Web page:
These three cittas (one path and two fruit) are unlike any other cittas ever experienced before. They have the deathless, non-arising dhatu as their object (nibbana). Every other citta, without fail, has an arising dhamma as it's object. The effect of this on the consciousness is unmistakable. What has never been known before is seen. This eradicates defilements. Directly afterwards, there is knowledge of the absence of the fetters and then one is living with the absence of those fetters so not only is there a definite experience that is recognized, but ones day to day consciousness and life is also different: one is missing three fetters that were always there before. The citta is rocked at its core.

I hope this helps.

Kevin
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Re: A sotapanna

Postby Ben » Sat Jul 03, 2010 1:19 am

Thanks Kevin for your explanation
I'm just wondering - if I had such an experience i would consult my teacher and in the absence of my teacher, there are a couple of people who i consider spiritual mentors that i speak to on the odd occassion regarding practice.
I know you've spoken to a friend about your experience but have you thought about discussing it with someone whom you have a student/teacher relationship to or perhaps a spiritual mentor in whom you have confidence? Perhaps your ordained friend is such a person?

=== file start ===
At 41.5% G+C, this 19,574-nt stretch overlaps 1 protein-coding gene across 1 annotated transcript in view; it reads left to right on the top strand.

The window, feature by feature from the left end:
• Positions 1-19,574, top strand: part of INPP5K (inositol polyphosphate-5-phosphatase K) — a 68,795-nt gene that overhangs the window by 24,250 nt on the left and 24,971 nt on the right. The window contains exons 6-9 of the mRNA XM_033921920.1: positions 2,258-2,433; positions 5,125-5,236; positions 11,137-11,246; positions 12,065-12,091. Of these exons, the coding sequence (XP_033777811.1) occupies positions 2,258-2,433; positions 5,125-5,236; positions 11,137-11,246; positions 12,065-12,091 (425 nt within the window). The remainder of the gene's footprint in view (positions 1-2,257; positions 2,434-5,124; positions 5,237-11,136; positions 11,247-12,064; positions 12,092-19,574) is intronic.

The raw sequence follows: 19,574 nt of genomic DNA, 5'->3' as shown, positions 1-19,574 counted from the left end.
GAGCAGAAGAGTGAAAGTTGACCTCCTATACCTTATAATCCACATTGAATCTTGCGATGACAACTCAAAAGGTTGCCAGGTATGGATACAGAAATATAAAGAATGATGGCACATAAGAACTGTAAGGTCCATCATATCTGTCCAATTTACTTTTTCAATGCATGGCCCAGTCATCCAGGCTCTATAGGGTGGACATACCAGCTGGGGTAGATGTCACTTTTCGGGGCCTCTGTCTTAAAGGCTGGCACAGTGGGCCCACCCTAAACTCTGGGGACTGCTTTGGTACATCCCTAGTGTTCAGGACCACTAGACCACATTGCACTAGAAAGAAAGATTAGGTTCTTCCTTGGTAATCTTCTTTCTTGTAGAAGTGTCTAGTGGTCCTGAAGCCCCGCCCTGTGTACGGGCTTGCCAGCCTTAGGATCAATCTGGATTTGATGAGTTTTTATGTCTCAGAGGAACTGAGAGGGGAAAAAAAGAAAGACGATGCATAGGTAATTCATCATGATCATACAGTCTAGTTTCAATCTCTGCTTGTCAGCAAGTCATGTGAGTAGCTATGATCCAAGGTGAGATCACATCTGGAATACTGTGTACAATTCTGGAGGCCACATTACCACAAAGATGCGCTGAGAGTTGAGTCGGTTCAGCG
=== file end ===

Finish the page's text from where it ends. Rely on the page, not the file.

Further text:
Thanks again

Ben
Learn this from the waters:
in mountain clefts and chasms,
loud gush the streamlets,
but great rivers flow silently.

Taṃ nadīhi vijānātha:
sobbhesu padaresu ca,
saṇantā yanti kusobbhā,
tuṇhīyanti mahodadhī.

Sutta Nipata 3.725


Compassionate Hands Foundation (Buddhist aid in Myanmar) • Buddhist Global ReliefUNHCR
Buddhist Life Stories of Australia

e: ben.dhammawheel@gmail.com
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Re: A sotapanna

Postby cooran » Sat Jul 03, 2010 1:20 am

Hello Virgo, all,

Maybe you could discuss it with Ajahn Sujin - who I believe you have met (??). She is thought to be a Sotapanna.

For those of us still with no attainments whatsoever, this thread may prove of assistance, especially the resource links provided by rowyourboat:

Sotapanna Issues
viewtopic.php?f=19&t=1677

with metta
Chris
---The trouble is that you think you have time---
---Worry is the Interest, paid in advance, on a debt you may never owe---
---It's not what happens to you in life that is important ~ it's what you do with it ---
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Re: A sotapanna

Postby Virgo » Sat Jul 03, 2010 1:30 am

Ben wrote:Thanks Kevin for your explanation
there are a couple of people who i consider spiritual mentors that i speak to on the odd occassion regarding practice.

I am my spiritual mentor. But Ajahn Sujin is also my spiritual mentor. And sure, I might speak to her about it if I get the chance (or I might not).

kevin
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Re: A sotapanna

Postby SamKR » Sat Jul 03, 2010 1:35 am

Modus.Ponens wrote:There's a part of me that believes it and a part of me that remains cautious to such claims. The part of me that believes says congratulations :hello:

I also want to say the same. Congratulations Virgo.